INTO President calls for fair pay for teachers 17/04/17
INTO President calls for fair pay for teachers
Monday, 17 April 2017
Irish National Teachers Organisation
INTO Congress 2017
The INTO president Rosena Jordan told the union’s annual Congress in Belfast that fair pay for teachers is the union’s priority. She said last September’s agreement on revised pay scales was a significant achievement for new entrants. It delivered the full value of a previously scrapped honours degree allowance, worth about 4,000 euro for all new entrants.
This, she said, resolved the equality issue between post-2012 entrants and their immediate predecessors in 2011. It benefits 3,500 primary teachers who started since February 2012 and every teacher who commences from the date of September 2016.
But, she warned, the issue of pay equality was not fully resolved. She said the union would continue to remind politicians and the public that pay equality is not resolved.
This union’s message was that the fight for pay equality goes on, and that the union will not give up until equal pay for equal work has been achieved. She told the 800 delegates that the INTO’s Labour Court challenge on pay inequality was not yet completed and would continue.
“We believe that this unequal pay for exactly the same work is neither justifiable nor lawful,” she said. “The great majority of new entrant teachers are young and we believe that it is indirectly discriminatory on the age ground to pay them less for the same work.”
She also pointed out that, rather than applying lesser pay rates to new entrants universally across the public service, the reductions have operated only at certain grades and not at the most senior levels, even in cases where the appointee is a new entrant to the public service.
Ms Jordan also called for principals and deputy principals to be paid the same as their second level counterparts. In 2007 this was agreed under Benchmarking but never paid. This, she said, had become a huge source of grievance for primary principals and deputy principals. She said the job of the principal at primary level had become increasingly complex. The majority are teaching principals, who carry the same level of responsibility and accountability as their colleagues in larger schools, but they also teach full-time.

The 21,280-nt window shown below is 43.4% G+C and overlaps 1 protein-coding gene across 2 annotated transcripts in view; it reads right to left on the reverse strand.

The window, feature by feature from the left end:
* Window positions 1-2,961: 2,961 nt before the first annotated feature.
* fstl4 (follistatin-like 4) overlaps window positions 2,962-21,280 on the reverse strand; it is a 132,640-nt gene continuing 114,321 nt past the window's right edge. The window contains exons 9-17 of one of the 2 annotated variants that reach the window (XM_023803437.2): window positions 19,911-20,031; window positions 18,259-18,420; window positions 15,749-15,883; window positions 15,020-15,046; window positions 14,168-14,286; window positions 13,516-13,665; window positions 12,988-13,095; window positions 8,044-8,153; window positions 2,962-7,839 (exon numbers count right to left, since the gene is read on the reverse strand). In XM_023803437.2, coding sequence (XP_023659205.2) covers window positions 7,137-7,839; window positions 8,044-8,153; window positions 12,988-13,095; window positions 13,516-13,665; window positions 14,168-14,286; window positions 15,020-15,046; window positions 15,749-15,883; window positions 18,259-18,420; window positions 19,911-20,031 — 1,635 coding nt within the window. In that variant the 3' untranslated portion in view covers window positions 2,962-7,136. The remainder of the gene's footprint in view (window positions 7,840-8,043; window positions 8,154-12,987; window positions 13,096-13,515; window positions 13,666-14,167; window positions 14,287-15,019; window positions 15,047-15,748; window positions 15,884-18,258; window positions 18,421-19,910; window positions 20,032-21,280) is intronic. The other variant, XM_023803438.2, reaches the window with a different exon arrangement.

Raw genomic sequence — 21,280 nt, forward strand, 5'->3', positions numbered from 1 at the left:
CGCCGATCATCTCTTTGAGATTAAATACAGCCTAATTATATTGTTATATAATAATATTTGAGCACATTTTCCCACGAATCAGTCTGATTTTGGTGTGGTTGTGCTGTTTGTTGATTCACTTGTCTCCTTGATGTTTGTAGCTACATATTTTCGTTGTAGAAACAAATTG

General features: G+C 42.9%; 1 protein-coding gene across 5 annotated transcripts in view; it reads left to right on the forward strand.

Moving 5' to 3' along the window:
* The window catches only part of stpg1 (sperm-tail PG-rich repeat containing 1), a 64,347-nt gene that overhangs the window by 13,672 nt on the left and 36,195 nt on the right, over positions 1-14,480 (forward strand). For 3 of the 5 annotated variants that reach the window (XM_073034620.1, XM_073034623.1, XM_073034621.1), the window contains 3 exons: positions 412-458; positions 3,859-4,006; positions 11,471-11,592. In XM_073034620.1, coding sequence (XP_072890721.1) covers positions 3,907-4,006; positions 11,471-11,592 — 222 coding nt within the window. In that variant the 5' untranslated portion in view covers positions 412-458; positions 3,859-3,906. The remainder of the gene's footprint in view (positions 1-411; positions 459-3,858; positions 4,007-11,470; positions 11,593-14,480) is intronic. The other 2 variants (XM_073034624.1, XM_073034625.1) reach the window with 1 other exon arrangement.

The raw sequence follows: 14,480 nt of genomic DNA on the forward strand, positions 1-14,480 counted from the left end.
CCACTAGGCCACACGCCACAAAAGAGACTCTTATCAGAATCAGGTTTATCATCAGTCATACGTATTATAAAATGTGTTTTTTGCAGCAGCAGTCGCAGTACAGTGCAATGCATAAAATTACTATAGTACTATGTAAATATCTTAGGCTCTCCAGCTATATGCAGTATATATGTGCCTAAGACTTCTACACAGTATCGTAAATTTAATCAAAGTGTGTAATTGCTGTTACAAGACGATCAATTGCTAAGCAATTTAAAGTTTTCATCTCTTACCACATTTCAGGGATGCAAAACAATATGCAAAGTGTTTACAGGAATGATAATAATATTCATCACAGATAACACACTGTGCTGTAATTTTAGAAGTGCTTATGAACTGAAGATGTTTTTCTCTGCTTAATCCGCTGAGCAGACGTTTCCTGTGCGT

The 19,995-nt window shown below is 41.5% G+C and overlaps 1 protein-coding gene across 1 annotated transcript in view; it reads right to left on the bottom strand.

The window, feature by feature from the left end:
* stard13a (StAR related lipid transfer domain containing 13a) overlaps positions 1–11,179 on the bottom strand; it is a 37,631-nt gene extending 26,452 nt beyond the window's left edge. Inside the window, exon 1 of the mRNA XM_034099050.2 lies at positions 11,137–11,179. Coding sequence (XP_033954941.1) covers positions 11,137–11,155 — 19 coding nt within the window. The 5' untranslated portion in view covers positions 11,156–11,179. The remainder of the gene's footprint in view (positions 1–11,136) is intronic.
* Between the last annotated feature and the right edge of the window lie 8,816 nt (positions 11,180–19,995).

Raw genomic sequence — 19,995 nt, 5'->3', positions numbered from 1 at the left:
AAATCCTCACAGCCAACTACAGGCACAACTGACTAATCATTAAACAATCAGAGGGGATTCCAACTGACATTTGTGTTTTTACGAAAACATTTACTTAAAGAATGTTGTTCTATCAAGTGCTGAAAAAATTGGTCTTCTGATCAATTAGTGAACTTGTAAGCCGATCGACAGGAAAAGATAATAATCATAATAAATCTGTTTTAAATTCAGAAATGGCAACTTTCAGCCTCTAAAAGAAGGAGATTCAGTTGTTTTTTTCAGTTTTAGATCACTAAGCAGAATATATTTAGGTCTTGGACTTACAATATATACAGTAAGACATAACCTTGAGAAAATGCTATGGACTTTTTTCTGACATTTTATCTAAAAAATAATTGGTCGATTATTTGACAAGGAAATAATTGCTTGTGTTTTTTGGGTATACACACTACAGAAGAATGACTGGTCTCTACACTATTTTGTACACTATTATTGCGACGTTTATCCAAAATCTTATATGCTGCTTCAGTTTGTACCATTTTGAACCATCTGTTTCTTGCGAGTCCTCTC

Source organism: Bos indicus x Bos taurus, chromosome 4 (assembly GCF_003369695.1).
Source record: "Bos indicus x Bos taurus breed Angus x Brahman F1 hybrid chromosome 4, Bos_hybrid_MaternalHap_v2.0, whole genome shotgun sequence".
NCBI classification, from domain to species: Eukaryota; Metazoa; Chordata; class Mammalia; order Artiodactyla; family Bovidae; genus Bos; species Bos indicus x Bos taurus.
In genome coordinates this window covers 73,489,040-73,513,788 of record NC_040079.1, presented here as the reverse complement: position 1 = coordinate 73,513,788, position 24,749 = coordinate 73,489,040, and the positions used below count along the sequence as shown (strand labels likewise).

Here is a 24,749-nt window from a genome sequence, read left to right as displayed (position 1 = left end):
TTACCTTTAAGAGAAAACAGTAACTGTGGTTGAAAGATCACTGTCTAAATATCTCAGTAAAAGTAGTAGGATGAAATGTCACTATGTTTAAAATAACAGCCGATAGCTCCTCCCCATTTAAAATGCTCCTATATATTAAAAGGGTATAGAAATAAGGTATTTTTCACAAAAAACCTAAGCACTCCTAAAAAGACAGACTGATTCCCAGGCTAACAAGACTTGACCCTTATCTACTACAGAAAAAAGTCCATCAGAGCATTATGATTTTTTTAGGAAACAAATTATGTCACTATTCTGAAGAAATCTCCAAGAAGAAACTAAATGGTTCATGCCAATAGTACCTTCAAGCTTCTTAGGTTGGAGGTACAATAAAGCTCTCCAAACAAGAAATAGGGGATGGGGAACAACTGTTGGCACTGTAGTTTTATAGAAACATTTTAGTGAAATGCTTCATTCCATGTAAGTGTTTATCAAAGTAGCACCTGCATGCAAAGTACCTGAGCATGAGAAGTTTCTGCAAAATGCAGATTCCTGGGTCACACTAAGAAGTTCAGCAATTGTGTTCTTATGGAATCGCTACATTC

“The demands of legislation do not distinguish between principals on the basis of school size or sector,” said Ms Jordan. “The failure to restore the payment is unfair and unjust.”
She said that, recently, Minister Bruton had remarked that we are lucky in Ireland to have such a dedicated and committed teaching profession, “with school leaders of the highest calibre”.
“Fine words don’t butter potatoes,” said the INTO president. “It is past time that pay matches plámás.”
She also called for cuts to public service pay to be reversed. “The emergency is over. There is no justification in continuing to penalise public servants,” she said. “The measures imposed by emergency legislation between 2009 and 2015 must be reversed.” Ms Jordan said there needed to be a road map out of the FEMPI legislation which is acceptable to public servants and the country at large. “This can be achieved through pension levy reductions, pay restoration and engagement with unions on terms and conditions.”
“It’s not rocket science,” she said. “All teachers have earned a pay rise. All teachers need a pay rise.”